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Andrew Johnson puts his seal on North Carolina and Florida’s ratification of the 14th Amendment (Equal Protection).
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ANDREW JOHNSON. Document Signed as President. July 11, 1868. Ordering Secretary of State to Affix the Seal of the United States to Johnson’s Proclamation announcing ratification of the Fourteenth Amendment by North Carolina and Florida. 1 p.

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Complete Transcript

I hereby authorize and direct the Secretary of State to affix the Seal of the United States to a Proclamation announcing the ratification of the 14th Amendment to the Constitution by the legislature of North Carolina, and proceedings in Florida in same regard; which proclamation is dated this day, and signed by me: and for so doing this shall be his warrant.

                                                Andrew Johnson

Washington, July 11, 1868.

Historical Background

The Fourteenth Amendment expanded the definition of citizenship by making freed slaves full and equal citizens. Replacing the Constitution’s infamous counting of “three fifths of all other persons,” the amendment made “the whole number of persons in each State” the basis for representation. It federalized the Bill of Rights by holding the state governments to the same standards of protection of individual citizenship rights as the national government, particularly applying the Fifth Amendment’s guarantees of “due process” to the states. 

In June 1866, Congress had passed the Fourteenth Amendment, and President Johnson forwarded it to the states for ratification. A half dozen states ratified it that year, and fourteen more joined them by the next February. However, the initial rejection by the legislatures of every former Confederate state except Tennessee led the Republican Congress to pass the Reconstruction Acts, placing former Confederate states under military governments, until the states could establish new civil governments. Congress also passed a law on March 2, 1867, requiring each former Confederate state to ratify the Fourteenth Amendment before “said State shall be declared entitled to representation in Congress.”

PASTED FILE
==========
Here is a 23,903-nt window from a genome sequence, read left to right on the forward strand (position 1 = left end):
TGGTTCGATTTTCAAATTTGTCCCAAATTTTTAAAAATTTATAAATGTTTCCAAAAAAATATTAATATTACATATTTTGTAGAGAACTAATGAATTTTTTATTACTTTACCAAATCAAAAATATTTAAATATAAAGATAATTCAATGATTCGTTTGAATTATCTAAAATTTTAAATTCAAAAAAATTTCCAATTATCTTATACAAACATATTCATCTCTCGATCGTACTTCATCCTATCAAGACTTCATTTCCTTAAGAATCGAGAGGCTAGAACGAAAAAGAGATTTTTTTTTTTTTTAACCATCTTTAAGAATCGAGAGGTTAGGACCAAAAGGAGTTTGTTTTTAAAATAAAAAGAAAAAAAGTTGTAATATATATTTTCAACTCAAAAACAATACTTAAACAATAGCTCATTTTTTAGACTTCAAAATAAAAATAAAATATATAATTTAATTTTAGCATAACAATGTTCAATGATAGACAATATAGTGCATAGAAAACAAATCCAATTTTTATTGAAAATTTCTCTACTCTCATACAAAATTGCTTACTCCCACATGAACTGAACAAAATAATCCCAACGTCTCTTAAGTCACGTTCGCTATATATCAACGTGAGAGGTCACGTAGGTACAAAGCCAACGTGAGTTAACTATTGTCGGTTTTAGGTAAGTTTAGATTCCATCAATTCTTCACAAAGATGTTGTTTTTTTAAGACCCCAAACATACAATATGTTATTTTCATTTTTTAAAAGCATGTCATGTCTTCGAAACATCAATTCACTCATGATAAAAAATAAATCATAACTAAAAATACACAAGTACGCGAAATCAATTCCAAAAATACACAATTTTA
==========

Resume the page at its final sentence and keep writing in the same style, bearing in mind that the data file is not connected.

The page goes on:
By the spring of 1868, twenty-four states, including Tennessee, Arkansas, and Florida had ratified the proposed Fourteenth Amendment. Though Ohio had rescinded its ratification that January, and New Jersey followed suit in February, the amendment continued to progress. On July 11, 1868 Johnson issued his proclamation (made official by this document) noting ratification by Florida and North Carolina (which had initially rejected the amendment in December 1866). A week later, on July 18, he issued proclamations announcing the ratifications by Louisiana and South Carolina. On July 20, he issued another regarding the ratification by Alabama, and on July 27, he announced the ratification by Georgia.